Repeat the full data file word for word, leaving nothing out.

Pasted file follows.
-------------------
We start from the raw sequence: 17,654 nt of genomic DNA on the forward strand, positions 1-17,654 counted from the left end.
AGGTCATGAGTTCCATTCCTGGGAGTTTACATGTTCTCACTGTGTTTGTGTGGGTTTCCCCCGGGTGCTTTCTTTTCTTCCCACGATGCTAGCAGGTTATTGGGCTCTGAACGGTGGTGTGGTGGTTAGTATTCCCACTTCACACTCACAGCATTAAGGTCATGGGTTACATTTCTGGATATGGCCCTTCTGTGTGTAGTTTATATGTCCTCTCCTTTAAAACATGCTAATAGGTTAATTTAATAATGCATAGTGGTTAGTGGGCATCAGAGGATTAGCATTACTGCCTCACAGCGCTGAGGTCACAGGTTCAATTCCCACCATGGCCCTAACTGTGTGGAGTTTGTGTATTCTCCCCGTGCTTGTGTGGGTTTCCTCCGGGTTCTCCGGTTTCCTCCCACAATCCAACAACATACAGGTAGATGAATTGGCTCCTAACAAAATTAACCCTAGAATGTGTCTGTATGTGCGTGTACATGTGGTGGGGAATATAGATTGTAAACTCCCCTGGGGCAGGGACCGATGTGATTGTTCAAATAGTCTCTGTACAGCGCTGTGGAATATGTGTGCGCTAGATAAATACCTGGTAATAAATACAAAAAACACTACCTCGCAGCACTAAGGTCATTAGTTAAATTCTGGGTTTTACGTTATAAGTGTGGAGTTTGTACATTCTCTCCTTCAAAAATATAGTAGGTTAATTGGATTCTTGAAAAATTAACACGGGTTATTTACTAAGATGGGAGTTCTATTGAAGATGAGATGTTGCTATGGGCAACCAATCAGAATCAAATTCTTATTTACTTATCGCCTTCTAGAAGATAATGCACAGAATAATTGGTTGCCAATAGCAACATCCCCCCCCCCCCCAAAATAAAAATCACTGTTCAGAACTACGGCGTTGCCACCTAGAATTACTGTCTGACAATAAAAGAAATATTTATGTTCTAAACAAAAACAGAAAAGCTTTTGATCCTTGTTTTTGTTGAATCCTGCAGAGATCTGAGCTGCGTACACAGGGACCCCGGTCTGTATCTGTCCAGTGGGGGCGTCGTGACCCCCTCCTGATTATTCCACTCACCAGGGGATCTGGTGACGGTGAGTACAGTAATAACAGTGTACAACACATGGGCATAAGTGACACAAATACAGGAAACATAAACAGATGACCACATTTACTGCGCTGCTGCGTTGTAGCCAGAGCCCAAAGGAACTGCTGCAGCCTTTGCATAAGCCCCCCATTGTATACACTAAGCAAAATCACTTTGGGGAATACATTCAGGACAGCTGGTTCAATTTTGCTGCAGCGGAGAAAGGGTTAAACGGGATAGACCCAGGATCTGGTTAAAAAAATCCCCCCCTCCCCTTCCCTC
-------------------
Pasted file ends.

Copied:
We start from the raw sequence: 17,654 nt of genomic DNA on the forward strand, positions 1-17,654 counted from the left end.
AGGTCATGAGTTCCATTCCTGGGAGTTTACATGTTCTCACTGTGTTTGTGTGGGTTTCCCCCGGGTGCTTTCTTTTCTTCCCACGATGCTAGCAGGTTATTGGGCTCTGAACGGTGGTGTGGTGGTTAGTATTCCCACTTCACACTCACAGCATTAAGGTCATGGGTTACATTTCTGGATATGGCCCTTCTGTGTGTAGTTTATATGTCCTCTCCTTTAAAACATGCTAATAGGTTAATTTAATAATGCATAGTGGTTAGTGGGCATCAGAGGATTAGCATTACTGCCTCACAGCGCTGAGGTCACAGGTTCAATTCCCACCATGGCCCTAACTGTGTGGAGTTTGTGTATTCTCCCCGTGCTTGTGTGGGTTTCCTCCGGGTTCTCCGGTTTCCTCCCACAATCCAACAACATACAGGTAGATGAATTGGCTCCTAACAAAATTAACCCTAGAATGTGTCTGTATGTGCGTGTACATGTGGTGGGGAATATAGATTGTAAACTCCCCTGGGGCAGGGACCGATGTGATTGTTCAAATAGTCTCTGTACAGCGCTGTGGAATATGTGTGCGCTAGATAAATACCTGGTAATAAATACAAAAAACACTACCTCGCAGCACTAAGGTCATTAGTTAAATTCTGGGTTTTACGTTATAAGTGTGGAGTTTGTACATTCTCTCCTTCAAAAATATAGTAGGTTAATTGGATTCTTGAAAAATTAACACGGGTTATTTACTAAGATGGGAGTTCTATTGAAGATGAGATGTTGCTATGGGCAACCAATCAGAATCAAATTCTTATTTACTTATCGCCTTCTAGAAGATAATGCACAGAATAATTGGTTGCCAATAGCAACATCCCCCCCCCCCCCAAAATAAAAATCACTGTTCAGAACTACGGCGTTGCCACCTAGAATTACTGTCTGACAATAAAAGAAATATTTATGTTCTAAACAAAAACAGAAAAGCTTTTGATCCTTGTTTTTGTTGAATCCTGCAGAGATCTGAGCTGCGTACACAGGGACCCCGGTCTGTATCTGTCCAGTGGGGGCGTCGTGACCCCCTCCTGATTATTCCACTCACCAGGGGATCTGGTGACGGTGAGTACAGTAATAACAGTGTACAACACATGGGCATAAGTGACACAAATACAGGAAACATAAACAGATGACCACATTTACTGCGCTGCTGCGTTGTAGCCAGAGCCCAAAGGAACTGCTGCAGCCTTTGCATAAGCCCCCCATTGTATACACTAAGCAAAATCACTTTGGGGAATACATTCAGGACAGCTGGTTCAATTTTGCTGCAGCGGAGAAAGGGTTAAACGGGATAGACCCAGGATCTGGTTAAAAAAATCCCCCCCTCCCCTTCCCTC